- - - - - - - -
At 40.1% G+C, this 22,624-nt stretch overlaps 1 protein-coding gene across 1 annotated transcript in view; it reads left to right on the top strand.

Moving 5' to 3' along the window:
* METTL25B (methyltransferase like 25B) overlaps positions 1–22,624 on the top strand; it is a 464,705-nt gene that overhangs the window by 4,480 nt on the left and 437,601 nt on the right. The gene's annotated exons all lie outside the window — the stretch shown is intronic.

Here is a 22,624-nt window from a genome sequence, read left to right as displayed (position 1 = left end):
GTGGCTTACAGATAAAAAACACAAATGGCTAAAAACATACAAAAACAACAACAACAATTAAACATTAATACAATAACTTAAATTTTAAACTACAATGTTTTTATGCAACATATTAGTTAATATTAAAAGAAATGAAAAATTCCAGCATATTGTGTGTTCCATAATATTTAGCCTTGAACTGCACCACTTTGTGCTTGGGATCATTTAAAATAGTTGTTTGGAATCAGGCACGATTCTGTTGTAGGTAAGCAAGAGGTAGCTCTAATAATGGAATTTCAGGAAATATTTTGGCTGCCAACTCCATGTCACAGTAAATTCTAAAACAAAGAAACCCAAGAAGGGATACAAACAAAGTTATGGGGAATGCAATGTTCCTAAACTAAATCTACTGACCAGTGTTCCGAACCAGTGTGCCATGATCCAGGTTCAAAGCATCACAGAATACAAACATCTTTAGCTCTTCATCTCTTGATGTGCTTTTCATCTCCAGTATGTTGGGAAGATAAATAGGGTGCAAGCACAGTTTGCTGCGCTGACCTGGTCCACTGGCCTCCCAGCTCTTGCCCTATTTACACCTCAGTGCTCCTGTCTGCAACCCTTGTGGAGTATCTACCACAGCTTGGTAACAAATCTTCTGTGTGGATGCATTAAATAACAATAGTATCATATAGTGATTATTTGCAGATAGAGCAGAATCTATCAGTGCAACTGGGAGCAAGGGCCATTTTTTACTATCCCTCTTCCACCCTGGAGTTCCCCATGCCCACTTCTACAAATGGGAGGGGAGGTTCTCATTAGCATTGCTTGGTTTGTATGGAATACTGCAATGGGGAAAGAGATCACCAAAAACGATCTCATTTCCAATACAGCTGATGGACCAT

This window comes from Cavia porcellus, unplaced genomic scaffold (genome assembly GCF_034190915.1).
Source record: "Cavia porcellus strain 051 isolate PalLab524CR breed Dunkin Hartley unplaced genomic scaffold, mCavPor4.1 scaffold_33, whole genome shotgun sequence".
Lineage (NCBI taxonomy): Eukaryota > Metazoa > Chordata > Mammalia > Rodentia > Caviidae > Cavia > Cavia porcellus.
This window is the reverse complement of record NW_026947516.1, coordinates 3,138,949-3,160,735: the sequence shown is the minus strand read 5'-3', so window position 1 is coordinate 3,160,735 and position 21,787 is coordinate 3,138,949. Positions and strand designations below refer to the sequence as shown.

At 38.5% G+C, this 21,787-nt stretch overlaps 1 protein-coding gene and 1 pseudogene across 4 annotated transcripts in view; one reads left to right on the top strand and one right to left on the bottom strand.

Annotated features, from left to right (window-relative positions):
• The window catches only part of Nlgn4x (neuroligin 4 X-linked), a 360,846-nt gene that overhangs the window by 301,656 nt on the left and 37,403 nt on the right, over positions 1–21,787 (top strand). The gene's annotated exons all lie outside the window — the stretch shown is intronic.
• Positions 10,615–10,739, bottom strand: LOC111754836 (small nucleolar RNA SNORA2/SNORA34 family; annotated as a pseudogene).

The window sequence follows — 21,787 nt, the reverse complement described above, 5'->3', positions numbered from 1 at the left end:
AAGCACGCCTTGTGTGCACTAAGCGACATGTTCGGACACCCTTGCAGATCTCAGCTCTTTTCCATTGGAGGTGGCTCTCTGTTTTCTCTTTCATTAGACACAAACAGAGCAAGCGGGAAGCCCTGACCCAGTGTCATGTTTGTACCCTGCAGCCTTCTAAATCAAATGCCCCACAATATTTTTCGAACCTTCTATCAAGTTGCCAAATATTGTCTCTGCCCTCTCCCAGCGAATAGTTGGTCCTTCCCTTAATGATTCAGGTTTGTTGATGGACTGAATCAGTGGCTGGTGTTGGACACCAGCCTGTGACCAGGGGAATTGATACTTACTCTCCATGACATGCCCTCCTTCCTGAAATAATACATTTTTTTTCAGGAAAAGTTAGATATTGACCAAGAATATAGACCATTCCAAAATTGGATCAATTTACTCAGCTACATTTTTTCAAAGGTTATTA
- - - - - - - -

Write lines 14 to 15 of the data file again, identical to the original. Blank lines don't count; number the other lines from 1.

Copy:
The window sequence follows — 21,787 nt, the reverse complement described above, 5'->3', positions numbered from 1 at the left end:
AAGCACGCCTTGTGTGCACTAAGCGACATGTTCGGACACCCTTGCAGATCTCAGCTCTTTTCCATTGGAGGTGGCTCTCTGTTTTCTCTTTCATTAGACACAAACAGAGCAAGCGGGAAGCCCTGACCCAGTGTCATGTTTGTACCCTGCAGCCTTCTAAATCAAATGCCCCACAATATTTTTCGAACCTTCTATCAAGTTGCCAAATATTGTCTCTGCCCTCTCCCAGCGAATAGTTGGTCCTTCCCTTAATGATTCAGGTTTGTTGATGGACTGAATCAGTGGCTGGTGTTGGACACCAGCCTGTGACCAGGGGAATTGATACTTACTCTCCATGACATGCCCTCCTTCCTGAAATAATACATTTTTTTTCAGGAAAAGTTAGATATTGACCAAGAATATAGACCATTCCAAAATTGGATCAATTTACTCAGCTACATTTTTTCAAAGGTTATTA